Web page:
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Marines accused of cover-up after Haditha killings
A military investigation has reportedly concluded that US Marines embarked on the "methodical" killing of two dozen Iraqi civilians - including women and children - in what may be the worst incident of its kind since the 2003 invasion.
The Pentagon had said initially that the Iraqis were killed by an insurgent bomb and a separate inquiry is investigating whether there was a cover-up.
Results of the Naval Criminal Investigation Service's (NCIS) inquiry have not been published but officials briefed on the matter said not one civilian had been killed as the result of a makeshift bomb and that the marines had not come under hostile fire.
The killings took place in November in Haditha, a city north-west of Baghdad considered an insurgent stronghold. When reports of the deaths first emerged the Pentagon said one marine and 15 civilians were killed by a roadside bomb.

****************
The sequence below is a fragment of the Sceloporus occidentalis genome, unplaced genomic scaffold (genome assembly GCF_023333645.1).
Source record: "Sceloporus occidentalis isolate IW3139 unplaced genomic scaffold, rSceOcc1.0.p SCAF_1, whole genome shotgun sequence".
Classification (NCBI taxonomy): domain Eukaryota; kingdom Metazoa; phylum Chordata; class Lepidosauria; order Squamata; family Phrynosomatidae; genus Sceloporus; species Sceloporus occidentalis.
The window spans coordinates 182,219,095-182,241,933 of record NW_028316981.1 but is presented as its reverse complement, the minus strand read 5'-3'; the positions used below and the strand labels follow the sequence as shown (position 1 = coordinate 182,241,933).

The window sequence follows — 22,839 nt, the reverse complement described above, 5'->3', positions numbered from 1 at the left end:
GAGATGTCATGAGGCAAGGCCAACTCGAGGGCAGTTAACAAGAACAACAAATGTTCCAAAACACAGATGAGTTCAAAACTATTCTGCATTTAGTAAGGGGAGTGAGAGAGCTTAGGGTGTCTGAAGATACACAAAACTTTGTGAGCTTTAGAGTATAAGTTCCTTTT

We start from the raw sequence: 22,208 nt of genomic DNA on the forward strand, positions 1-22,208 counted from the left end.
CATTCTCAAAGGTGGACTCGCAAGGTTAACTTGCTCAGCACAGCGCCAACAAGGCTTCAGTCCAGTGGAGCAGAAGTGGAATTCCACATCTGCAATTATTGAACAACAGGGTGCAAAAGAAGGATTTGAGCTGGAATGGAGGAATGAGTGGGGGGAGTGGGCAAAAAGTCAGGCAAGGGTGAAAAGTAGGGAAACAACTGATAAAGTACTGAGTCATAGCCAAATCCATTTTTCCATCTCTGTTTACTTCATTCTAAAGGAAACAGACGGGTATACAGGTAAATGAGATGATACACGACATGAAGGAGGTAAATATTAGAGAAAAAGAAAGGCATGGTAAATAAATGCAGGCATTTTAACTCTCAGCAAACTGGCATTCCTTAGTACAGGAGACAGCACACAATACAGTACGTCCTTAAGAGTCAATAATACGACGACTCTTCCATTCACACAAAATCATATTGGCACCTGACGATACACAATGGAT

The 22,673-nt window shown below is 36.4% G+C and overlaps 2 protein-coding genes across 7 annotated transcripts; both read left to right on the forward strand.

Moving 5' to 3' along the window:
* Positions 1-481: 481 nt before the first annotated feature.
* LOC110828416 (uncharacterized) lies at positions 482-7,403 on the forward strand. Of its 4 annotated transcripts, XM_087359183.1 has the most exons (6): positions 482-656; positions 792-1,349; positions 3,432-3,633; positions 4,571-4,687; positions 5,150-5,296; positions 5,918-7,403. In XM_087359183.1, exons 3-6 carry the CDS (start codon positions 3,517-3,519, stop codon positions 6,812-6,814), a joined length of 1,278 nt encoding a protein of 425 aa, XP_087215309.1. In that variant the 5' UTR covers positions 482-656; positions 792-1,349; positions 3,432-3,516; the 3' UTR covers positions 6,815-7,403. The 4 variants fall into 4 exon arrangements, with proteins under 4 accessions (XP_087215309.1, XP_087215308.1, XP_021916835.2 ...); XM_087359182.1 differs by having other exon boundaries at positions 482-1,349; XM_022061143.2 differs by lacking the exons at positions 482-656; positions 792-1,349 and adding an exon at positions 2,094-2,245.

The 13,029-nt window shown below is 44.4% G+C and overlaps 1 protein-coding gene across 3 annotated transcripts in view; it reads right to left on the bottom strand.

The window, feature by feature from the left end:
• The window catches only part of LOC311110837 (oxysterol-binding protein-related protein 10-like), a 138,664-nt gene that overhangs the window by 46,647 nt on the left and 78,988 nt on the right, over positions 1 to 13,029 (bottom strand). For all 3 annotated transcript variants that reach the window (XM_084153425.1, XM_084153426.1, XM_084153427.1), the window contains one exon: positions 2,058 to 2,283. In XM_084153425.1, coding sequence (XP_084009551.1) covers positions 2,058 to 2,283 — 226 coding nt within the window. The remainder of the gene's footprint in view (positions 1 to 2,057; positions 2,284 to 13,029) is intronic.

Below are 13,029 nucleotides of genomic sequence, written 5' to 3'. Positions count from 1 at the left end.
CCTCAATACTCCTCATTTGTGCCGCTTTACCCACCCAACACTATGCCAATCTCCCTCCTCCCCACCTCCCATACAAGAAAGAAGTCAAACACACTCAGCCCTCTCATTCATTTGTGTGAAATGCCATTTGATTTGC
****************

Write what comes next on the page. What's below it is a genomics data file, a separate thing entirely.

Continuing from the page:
It now appears a marine was killed by the bomb and that his colleagues then moved through the area, shooting five men standing next to a taxi and then entering at least two homes containing women and children where the killings continued.
"This was not a burst of fire but a sustained operation over several hours, maybe five hours," one official told The New York Times.
The military was forced to investigate the issue after a video recording, made by a young survivor of the incident and provided to Time magazine, suggested something very different to the official story had taken place.
Three United States Marines officers have been relieved of their duties while inquiries continue.